How to Stop Your Cat From Escaping

Black cat walking escaping from front door

The Spruce / Adrienne Legault

Indoor cats sometimes attempt to escape out of the house, and this can be especially frightening for their owners. Most house cats are not at all equipped to handle the sensory overload of being outside and come back inside immediately, but if your house cat gets out, they run the greatest risk of injuring themselves (or being injured by another cat, person, or car).

Below, we explain why your cat might be trying to escape and get outside, solutions to avoid them escaping, and the best ways to protect your cat from external threats.

Why Do Cats Try to Escape?

Cats in the wild are natural hunters, who stalk their prey, kill it, eat it, and then return to the pride. They are also semi-nocturnal creatures who have a strong drive to reproduce. Lions especially are very territorial, fiercely protecting their turf and their young from any would-be interlopers.

Even though house cats have their meals provided to them, they still have the hunting urge and may try to get out to look for prey. House cats also still have the genetic urge to protect their territory and to get out and mate if they can. This is why they'll sometimes "mark" an area in the house by spraying urine. Keep in mind that in your cat's mind, its territory may extend beyond the house, especially if there are other cats in the neighborhood or if your cat has a particularly good view of the outdoors. Cats also like to keep apprised of their environment and be aware of potential dangers in and around their homes.

How to Stop Cats From Escaping

It's instinct for your house cat to want to explore and seek out the best view of its territory, even that seen through the window and blocked by an inconvenient door. You cannot change this instinct, but you can modify some of these irksome behaviors.

Make the Escape Route Unpleasant

Encourage your cat to stay away from danger zones with a few basic training techniques. Any time you see the cat lounging near the doorway, use an interruption such as a loud "SSST!" or clapped hands to shoo it away.

The idea is to make the doorway area unappealing so that kitty avoids it and offer a more rewarding pastime.

Many cats dislike the feeling and sound of walking on aluminum foil, so place a couple of sheets over the walkway if possible.

Another option is to apply Sticky Paws (double-sided tape) to make the surface uncomfortable. Put the Sticky Paws on placemats positioned on the forbidden area so it's easily removed. You can also use clear plastic floor mats placed spike-side up so the cat will avoid the area.

SSSCat is a cat repellent that has a built-in motion detector. When your cat approaches, the device sprays a hiss of air to startle the animal, who will likely retreat. You don't have to be present or near the product for it to work.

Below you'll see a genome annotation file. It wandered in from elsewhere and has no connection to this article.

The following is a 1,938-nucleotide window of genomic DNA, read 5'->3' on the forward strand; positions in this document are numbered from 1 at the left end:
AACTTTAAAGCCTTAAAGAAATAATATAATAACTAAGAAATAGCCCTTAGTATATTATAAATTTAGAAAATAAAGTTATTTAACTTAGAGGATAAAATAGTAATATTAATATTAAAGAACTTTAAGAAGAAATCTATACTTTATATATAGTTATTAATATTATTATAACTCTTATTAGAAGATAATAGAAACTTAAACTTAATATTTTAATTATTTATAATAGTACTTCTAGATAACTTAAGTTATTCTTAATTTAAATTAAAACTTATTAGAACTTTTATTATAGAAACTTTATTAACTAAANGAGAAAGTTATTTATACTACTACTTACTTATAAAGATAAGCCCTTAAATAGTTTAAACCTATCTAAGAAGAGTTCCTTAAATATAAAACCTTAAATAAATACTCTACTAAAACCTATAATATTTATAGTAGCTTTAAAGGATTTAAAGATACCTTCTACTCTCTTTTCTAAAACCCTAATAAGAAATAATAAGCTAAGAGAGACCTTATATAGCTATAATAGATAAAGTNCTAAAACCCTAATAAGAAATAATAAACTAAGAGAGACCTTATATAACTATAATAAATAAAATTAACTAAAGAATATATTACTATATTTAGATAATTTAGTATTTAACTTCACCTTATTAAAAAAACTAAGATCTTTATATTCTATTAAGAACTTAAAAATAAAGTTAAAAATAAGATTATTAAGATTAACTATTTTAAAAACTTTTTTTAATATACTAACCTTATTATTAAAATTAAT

You may also use smell deterrents to keep the cat away from forbidden doorway zones. Cats dislike citrus smells, so orange or lemon scents sprayed at the bottom of the door may help.

Front doorway covered in aluminum to prevent cats from escaping

The Spruce / Adrienne Legault

Offer Alternative Getaway Options

It's not fair to simply forbid the cat access to a much-loved activity. Provide some allowed outlets that are more attractive than the forbidden zones, and it will naturally choose to lounge there and abandon the doorway dash.

Position a cat tree or kitty bed on a tabletop right in front of a window some distance away from the forbidden door. Make this the most wonderful cat lounge spot ever by hiding catnip or food treats in the bed, for example.

Before you go out the door, use positive reinforcement by giving your cat the "best treat in the world," but only if it's on the cat tree/bed (a safe distance from the door). Then make your exit. Enlist help from friends to knock on the door or ring the doorbell to practice, so arrivals also make kitty think, "Hey, it's treat time!"

Black cat sitting in cat bed next to bright window

The Spruce / Adrienne Legault

Spay or Neuter Your Cat

While sterilizing it may not alleviate all of your cat's desire to sneak out, unaltered cats (those not spayed or neutered) make escape attempts much more often. Up to 90% of cats will see a reduction in their desire to escape and go roaming after they are spayed or neutered.

Protect Your Cat

If all else fails and your cat still tries to get out despite your best efforts, take some precautions to make sure it doesn't injure itself if it does escape.

  • Have your cat wear a collar and a tag with your address on it at all times. For your cat's safety, this should be a tear-away collar so they can get away if the collar gets stuck on something. Because the collar may come off, you should also have your cat microchipped so that your cat can be identified with or without its tags.
  • Put a sign by your cat's favorite door warning visitors to keep an eye out and close the door quickly behind them.
  • Keep its vaccinations up to date and give it regular antiflea and heartworm medications.
If you suspect your pet is sick, call your vet immediately. For health-related questions, always consult your veterinarian, as they have examined your pet, know the pet's health history, and can make the best recommendations for your pet.